Winning one tough case in Texas

 By Jo Mathis

Legal News
Three not guilty verdicts were handed down last month in the child sexual abuse trial of 39-year-old Jon David Stover of Texarkana, Texas. Stover was arrested in 2010 for allegedly molesting the daughter of a woman to whom he’d been married for a brief time. 
Demosthenes Lorandos of Lorandos Joshi Trial Lawyers in Ann Arbor defended Stover in this high-profile case.  The Legal News talked to Lorandos about the trial.
Q: How’d you get this case in Texas in the first place?
A: We get these cases all the time—because of word of mouth, our multi-bar admissions, presentations and publications and active participation in national organizations such as NACDL and the ABA. For example, we recently finished a trial in New York City, had a case settle in Chicago this month and have a trial coming up next month in Indiana.
Q: The defendant had already hired a top team of Texas criminal defense attorneys when you and your Michigan team were hired to take the case. Why wasn’t the first team from Texas enough?
A: We have a national reputation for winning the impossible case.  Here, the family realized that the attorney general had DNA, trace evidence, pictures, they had a beautiful 11-year-old girl who had been trained for more than a year to be an excellent witness concerning oral and anal sex, the attorney general also had physicians, nurses, psychologists, specialist mental health counselors, epidemiologists and many more listed experts.  They knew they needed a group that was science based with a history of wins in impossible cases.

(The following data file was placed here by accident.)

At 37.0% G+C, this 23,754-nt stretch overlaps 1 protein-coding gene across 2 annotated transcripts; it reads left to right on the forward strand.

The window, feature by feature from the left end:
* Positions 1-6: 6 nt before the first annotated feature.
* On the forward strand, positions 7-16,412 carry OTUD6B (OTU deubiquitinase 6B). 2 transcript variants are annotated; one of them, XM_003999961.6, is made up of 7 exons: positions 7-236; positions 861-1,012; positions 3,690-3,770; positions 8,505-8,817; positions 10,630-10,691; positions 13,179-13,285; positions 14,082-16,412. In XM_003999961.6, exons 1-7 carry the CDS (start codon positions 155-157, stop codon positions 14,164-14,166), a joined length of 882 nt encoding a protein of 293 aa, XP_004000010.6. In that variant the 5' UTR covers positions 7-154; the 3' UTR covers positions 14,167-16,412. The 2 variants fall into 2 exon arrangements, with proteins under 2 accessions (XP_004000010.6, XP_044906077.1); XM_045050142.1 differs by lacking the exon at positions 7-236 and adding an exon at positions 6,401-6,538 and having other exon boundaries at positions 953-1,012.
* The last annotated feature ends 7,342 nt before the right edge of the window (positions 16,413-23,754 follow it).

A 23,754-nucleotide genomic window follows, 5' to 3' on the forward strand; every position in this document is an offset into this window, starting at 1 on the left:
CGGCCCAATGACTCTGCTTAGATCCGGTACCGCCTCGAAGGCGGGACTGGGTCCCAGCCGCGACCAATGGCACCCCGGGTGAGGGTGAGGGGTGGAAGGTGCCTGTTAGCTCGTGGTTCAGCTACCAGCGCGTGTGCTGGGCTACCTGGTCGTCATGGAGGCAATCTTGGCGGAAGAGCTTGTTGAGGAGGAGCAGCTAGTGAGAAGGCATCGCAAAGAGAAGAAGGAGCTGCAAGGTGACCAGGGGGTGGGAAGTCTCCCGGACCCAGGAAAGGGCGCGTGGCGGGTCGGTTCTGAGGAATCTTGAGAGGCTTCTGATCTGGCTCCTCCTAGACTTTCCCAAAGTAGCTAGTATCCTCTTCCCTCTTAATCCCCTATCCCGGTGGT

Q: When you came aboard, you had to pick new and additional experts, figure out how to counter the state of Texas’ crime lab trace evidence, DNA evidence section, the Texas Child Advocacy Center experts and about 60 other law enforcement and lay witnesses.
What was the most challenging part?
A:  The jury.  Most often and particularly when we litigate in the South, we’re faced with jurors who have little formal education and strong fundamental religious beliefs.

 Predominantly these are hard working, faith-based folks who really take their jobs as jurors seriously.  We must let them know we care about them and if they’ll just stick with us, we’ll unwrap all this highfalutin science concepts. 
Q: Could you sense that public sentiment was against your client? And you?
A: Absolutely.  When our team takes on these impossible cases, we always face a hostile press, television news team and sometimes outright threats.  This was no different.  This time, we had a hostile newspaper reporter, “Bikers Against Child Abuse” groups showing up and scowling in the courthouse, and overt death threats.
Q: You literally wrote the book on cross examination—“Cross Examining Experts in the Behavioral Sciences.” How did that expertise help you during this month-long trial?
A: You know, one of these days I’ll meet a proposed expert witness who has actually taken the time to read “Cross Examining Experts.”  But most of the time the proposed experts have never really been taken to task by their cross examiners, so they are complacent.  Usually they have little or no ability to describe their methodology, the error rate associated with their data, or their extrapolation from the data to the case.  So, we spank them.